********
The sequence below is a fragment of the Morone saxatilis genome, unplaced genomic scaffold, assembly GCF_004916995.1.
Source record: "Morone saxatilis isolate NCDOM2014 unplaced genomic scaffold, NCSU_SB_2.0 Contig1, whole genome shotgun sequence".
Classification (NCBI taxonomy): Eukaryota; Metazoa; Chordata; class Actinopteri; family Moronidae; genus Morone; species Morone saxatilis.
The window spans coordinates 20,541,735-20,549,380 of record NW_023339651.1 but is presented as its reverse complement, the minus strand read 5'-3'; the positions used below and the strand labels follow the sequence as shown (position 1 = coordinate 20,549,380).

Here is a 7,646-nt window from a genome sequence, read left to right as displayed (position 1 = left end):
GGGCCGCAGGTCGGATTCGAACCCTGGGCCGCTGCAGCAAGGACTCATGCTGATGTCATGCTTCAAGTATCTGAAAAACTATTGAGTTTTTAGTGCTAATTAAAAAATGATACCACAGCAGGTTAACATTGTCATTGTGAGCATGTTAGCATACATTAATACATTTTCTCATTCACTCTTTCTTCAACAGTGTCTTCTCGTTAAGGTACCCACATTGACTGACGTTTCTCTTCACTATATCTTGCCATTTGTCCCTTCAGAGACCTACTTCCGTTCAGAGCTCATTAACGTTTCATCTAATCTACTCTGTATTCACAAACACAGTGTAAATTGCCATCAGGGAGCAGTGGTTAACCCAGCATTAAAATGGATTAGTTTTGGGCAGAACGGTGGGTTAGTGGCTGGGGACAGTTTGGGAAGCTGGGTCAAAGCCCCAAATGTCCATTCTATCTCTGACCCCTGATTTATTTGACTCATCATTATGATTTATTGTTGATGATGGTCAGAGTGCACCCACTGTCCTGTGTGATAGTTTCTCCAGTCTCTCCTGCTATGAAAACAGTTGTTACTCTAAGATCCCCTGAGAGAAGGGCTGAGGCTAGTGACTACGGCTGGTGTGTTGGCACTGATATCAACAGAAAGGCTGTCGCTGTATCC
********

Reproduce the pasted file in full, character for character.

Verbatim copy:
The sequence below is a fragment of the Morone saxatilis genome, unplaced genomic scaffold, assembly GCF_004916995.1.
Source record: "Morone saxatilis isolate NCDOM2014 unplaced genomic scaffold, NCSU_SB_2.0 Contig1, whole genome shotgun sequence".
Classification (NCBI taxonomy): Eukaryota; Metazoa; Chordata; class Actinopteri; family Moronidae; genus Morone; species Morone saxatilis.
The window spans coordinates 20,541,735-20,549,380 of record NW_023339651.1 but is presented as its reverse complement, the minus strand read 5'-3'; the positions used below and the strand labels follow the sequence as shown (position 1 = coordinate 20,549,380).

Here is a 7,646-nt window from a genome sequence, read left to right as displayed (position 1 = left end):
GGGCCGCAGGTCGGATTCGAACCCTGGGCCGCTGCAGCAAGGACTCATGCTGATGTCATGCTTCAAGTATCTGAAAAACTATTGAGTTTTTAGTGCTAATTAAAAAATGATACCACAGCAGGTTAACATTGTCATTGTGAGCATGTTAGCATACATTAATACATTTTCTCATTCACTCTTTCTTCAACAGTGTCTTCTCGTTAAGGTACCCACATTGACTGACGTTTCTCTTCACTATATCTTGCCATTTGTCCCTTCAGAGACCTACTTCCGTTCAGAGCTCATTAACGTTTCATCTAATCTACTCTGTATTCACAAACACAGTGTAAATTGCCATCAGGGAGCAGTGGTTAACCCAGCATTAAAATGGATTAGTTTTGGGCAGAACGGTGGGTTAGTGGCTGGGGACAGTTTGGGAAGCTGGGTCAAAGCCCCAAATGTCCATTCTATCTCTGACCCCTGATTTATTTGACTCATCATTATGATTTATTGTTGATGATGGTCAGAGTGCACCCACTGTCCTGTGTGATAGTTTCTCCAGTCTCTCCTGCTATGAAAACAGTTGTTACTCTAAGATCCCCTGAGAGAAGGGCTGAGGCTAGTGACTACGGCTGGTGTGTTGGCACTGATATCAACAGAAAGGCTGTCGCTGTATCC